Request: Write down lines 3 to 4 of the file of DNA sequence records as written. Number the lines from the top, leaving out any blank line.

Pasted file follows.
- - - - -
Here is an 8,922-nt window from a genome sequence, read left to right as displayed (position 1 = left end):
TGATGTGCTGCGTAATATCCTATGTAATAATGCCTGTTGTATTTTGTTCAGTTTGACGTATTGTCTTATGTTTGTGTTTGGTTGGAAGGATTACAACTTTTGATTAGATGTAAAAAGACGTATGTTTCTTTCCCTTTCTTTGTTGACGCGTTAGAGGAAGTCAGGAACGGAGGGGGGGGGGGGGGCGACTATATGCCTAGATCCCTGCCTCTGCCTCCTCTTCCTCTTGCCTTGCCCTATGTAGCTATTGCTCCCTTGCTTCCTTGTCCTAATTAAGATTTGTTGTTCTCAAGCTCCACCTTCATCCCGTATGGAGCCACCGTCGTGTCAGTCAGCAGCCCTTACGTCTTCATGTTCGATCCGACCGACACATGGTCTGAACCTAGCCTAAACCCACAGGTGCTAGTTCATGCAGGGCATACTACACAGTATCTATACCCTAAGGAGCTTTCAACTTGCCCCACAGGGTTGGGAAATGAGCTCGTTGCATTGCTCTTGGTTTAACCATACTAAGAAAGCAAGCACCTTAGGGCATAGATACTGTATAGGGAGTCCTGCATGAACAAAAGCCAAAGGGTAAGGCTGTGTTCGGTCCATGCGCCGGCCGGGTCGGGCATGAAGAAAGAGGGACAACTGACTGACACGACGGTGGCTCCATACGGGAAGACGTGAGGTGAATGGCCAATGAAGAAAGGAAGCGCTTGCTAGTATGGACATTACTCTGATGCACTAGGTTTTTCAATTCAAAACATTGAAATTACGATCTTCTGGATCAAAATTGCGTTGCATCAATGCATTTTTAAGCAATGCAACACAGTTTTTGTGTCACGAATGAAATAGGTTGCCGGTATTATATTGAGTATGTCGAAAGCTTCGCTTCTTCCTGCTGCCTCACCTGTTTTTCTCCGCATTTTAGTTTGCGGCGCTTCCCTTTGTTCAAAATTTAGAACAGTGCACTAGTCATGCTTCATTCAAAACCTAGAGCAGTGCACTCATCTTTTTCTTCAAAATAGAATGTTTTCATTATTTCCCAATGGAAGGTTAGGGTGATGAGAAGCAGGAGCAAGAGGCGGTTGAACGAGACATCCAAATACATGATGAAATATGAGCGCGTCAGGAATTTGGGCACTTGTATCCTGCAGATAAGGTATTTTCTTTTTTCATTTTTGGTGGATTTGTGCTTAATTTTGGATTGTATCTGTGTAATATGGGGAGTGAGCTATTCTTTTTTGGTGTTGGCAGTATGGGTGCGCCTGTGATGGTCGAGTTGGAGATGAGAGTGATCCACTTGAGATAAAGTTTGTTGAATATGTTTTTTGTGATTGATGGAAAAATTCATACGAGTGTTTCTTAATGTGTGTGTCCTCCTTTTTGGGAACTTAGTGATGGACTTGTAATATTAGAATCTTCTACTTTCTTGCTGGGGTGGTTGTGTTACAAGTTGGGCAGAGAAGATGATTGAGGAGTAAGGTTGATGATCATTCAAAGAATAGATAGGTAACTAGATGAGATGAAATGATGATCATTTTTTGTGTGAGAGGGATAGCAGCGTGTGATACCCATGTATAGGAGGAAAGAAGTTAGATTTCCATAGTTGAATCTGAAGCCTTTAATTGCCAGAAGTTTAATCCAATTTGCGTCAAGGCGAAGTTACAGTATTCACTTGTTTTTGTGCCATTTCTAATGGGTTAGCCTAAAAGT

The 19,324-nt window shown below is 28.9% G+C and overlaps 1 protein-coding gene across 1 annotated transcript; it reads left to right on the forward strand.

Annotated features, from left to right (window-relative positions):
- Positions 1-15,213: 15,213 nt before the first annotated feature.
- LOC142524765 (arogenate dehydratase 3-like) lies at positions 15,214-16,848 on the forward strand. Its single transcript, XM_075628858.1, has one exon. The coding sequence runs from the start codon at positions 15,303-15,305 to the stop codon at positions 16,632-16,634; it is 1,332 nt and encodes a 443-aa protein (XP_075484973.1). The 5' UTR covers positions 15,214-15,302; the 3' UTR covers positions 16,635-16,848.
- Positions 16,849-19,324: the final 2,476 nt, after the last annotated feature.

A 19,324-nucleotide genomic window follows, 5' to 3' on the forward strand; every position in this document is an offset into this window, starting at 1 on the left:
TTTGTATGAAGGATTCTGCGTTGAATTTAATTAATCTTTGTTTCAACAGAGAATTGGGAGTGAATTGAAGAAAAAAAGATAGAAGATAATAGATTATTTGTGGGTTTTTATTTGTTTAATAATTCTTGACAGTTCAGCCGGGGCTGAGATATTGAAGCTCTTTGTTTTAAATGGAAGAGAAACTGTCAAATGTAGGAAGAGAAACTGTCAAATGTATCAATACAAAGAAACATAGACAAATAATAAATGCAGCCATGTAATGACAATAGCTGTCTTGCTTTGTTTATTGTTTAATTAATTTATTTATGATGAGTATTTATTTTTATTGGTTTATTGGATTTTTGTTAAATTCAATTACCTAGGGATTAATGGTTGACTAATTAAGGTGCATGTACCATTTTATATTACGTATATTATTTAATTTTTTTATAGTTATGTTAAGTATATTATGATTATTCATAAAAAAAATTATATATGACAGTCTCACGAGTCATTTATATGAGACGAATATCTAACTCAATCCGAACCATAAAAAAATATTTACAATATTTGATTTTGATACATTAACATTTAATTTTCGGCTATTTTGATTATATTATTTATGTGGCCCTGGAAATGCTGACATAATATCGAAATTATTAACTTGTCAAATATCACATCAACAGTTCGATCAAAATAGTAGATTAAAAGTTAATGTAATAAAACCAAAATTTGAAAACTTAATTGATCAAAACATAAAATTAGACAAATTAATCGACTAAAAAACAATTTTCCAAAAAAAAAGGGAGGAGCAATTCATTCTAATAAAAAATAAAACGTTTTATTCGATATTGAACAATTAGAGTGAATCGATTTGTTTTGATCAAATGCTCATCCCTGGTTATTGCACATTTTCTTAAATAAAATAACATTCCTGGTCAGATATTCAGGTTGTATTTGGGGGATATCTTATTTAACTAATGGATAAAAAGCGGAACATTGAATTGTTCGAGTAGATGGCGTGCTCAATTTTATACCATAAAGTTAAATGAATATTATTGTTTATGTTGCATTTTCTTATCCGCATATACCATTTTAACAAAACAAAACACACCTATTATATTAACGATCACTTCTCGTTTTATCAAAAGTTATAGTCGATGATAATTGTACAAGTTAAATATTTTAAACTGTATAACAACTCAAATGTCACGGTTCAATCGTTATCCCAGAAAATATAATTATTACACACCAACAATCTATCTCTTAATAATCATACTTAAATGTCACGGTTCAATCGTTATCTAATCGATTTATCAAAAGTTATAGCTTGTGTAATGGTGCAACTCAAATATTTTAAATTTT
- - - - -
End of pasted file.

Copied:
The 19,324-nt window shown below is 28.9% G+C and overlaps 1 protein-coding gene across 1 annotated transcript; it reads left to right on the forward strand.

Annotated features, from left to right (window-relative positions):